“There’s still promotional activity, but the promotional price points have moved up slightly, and I give our Flowers team credit for a lot of that,” he said.
Longer term, Mr. Shiver said retailers are growing savvier when it comes to resisting the temptation toward highly promoted bread.
“There’s a growing understanding of the importance of this fresh bakery category,” he said. “And I think more and more retailers are understanding that simply lowering the price of fresh bread does not necessarily generate enough additional income to help their margins stay up. So it’s very much of a routine purchase, and category management I think helps retailers understand this in a better way.”
Considerable discussion during the call revolved around the steep decline in store brand sales during the quarter. Mr. Shiver sought to offer context to what transpired.
“The bid nature of the store brand category means that there are always contracts being won and lost,” he said. “We have opportunities to grow our branded sales, and we want to make sure our production resources are available to support the growth of our brands.”
Asked whether the losses Flowers’ has sustained in this area represent a fundamental shift in priorities for the company, Mr. Shiver insisted otherwise and noted that gains and losses in private label are subject to the vagaries of retailer bid cycles.
“We are not making any type of across-the-board decision to exit private label,” he said. “We’ll deal with private label on a market-by-market basis as bids come up. We are focused on growing our branded business. And from a production capacity standpoint, we want to make sure that that is our first priority to grow our brands. If we have excess capacity in a market, then a private label helps to fill that capacity.”
Positives were identified during the call in the Flowers snack cake business.
“While our share of branded commercial cake market including convenience stores was down compared to the first quarter of last year, it was up from quarter four in fiscal year 2014,” he said. “Overall, our share of commercial cake is 9.6%.”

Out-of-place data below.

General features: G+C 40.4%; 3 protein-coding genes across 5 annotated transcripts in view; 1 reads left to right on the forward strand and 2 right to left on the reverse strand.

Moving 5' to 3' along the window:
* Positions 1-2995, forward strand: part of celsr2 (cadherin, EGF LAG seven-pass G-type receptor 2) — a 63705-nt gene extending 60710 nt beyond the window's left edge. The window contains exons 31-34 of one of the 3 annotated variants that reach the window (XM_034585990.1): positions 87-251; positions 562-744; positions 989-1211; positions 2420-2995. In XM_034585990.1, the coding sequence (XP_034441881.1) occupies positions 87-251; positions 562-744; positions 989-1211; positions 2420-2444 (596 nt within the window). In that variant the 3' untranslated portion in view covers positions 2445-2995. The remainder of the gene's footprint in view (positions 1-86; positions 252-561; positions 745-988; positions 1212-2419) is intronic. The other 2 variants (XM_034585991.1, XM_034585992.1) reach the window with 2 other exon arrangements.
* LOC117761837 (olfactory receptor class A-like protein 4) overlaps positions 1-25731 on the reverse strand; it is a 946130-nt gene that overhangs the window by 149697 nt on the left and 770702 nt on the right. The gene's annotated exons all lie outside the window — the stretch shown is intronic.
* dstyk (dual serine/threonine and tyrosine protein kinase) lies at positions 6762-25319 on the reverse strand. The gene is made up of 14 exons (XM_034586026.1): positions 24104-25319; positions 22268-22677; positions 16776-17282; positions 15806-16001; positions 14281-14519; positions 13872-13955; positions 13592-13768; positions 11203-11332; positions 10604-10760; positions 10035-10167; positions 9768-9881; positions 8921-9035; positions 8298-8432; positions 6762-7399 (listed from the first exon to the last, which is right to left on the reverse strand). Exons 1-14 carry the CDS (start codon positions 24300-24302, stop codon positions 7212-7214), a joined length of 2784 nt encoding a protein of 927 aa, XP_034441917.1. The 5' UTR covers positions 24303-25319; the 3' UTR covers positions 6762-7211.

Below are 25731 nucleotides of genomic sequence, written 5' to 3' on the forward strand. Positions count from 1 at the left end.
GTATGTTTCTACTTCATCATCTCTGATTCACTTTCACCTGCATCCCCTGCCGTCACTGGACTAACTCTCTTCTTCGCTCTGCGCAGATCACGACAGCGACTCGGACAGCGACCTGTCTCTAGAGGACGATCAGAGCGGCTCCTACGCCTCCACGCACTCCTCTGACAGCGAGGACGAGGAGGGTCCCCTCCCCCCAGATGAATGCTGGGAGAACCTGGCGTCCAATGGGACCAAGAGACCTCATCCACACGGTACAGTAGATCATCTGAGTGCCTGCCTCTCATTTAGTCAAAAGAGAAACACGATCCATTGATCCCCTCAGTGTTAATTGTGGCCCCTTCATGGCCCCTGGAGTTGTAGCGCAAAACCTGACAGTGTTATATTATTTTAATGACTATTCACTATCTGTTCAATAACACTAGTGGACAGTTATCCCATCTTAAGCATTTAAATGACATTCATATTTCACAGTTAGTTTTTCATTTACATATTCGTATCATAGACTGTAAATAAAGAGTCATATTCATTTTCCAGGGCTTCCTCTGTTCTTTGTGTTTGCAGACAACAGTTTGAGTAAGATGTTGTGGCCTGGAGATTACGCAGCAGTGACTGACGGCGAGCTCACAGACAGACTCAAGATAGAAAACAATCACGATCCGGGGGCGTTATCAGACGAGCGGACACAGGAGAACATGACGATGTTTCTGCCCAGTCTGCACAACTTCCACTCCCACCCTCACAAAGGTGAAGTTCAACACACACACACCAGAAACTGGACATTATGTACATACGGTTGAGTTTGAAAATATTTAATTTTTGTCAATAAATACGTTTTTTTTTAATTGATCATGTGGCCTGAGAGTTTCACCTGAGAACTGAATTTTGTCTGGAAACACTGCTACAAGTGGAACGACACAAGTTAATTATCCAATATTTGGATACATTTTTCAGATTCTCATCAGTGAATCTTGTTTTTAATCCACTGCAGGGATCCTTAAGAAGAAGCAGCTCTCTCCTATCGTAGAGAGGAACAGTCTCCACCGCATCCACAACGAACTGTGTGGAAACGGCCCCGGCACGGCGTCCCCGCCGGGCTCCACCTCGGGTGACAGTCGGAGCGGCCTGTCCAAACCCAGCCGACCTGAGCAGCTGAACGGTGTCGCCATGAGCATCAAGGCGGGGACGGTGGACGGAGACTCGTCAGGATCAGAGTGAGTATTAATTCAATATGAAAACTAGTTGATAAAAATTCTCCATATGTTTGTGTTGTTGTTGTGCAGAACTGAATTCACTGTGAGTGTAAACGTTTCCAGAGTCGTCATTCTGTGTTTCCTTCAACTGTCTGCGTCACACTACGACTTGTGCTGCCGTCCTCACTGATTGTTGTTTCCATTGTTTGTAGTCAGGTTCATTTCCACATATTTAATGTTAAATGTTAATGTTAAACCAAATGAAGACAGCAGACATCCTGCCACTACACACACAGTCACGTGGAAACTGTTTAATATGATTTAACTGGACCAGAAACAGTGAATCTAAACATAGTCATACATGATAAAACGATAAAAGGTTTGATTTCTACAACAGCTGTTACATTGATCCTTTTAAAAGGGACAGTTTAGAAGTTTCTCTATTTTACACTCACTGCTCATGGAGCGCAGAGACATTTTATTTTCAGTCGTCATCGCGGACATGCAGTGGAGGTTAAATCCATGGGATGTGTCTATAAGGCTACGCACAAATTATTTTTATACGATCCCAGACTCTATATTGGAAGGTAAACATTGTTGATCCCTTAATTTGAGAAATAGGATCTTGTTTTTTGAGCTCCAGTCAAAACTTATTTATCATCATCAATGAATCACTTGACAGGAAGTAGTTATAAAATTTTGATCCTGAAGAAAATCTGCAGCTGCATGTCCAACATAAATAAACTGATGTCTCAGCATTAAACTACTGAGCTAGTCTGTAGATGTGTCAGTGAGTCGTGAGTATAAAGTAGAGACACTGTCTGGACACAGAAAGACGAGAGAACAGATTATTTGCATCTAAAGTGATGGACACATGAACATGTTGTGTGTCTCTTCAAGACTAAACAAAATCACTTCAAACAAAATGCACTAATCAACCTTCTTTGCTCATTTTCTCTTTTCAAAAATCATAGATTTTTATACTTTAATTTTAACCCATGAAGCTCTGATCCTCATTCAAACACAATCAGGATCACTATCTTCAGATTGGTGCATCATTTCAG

Tastykake, Flowers’ largest brand and one that has been challenged over the past year or so by the return of Hostess cakes to the market, posted growth during the quarter, Mr. Shiver said.
“Our independent distributors continue to have great success growing cake sales in their territories,” he said. “Our independent distributors work hard to build relationships with their store managers, and to secure display opportunities. Our recently redesigned shipper displays help our independent distributors capitalize on those opportunities and to grow sales.”
R. Steve Kinsey, executive vice-president and chief financial officer, offered a brief primer on how plant efficiency is measured and how much progress has made in this area.
“When you look at plant efficiency, for the quarter we’re up a little over 100 basis points, where we are 93.5%,” he said. “From a capacity utilization (perspective), we typically don’t disclose that for competitive reasons. But I would say, we look at capacity based on three shifts at 40 hours. So 120 hours is 100% capacity for us. So most of our bread, bun and rolls plants would be operating at that level or above. In the cake arena, we would still have some capacity obviously, based on volume there.”Mr. Shiver noted that plants, under certain circumstances of high demand, are able to run at even more than the 100% capacity measure that equates to five days, 24 hours over a week.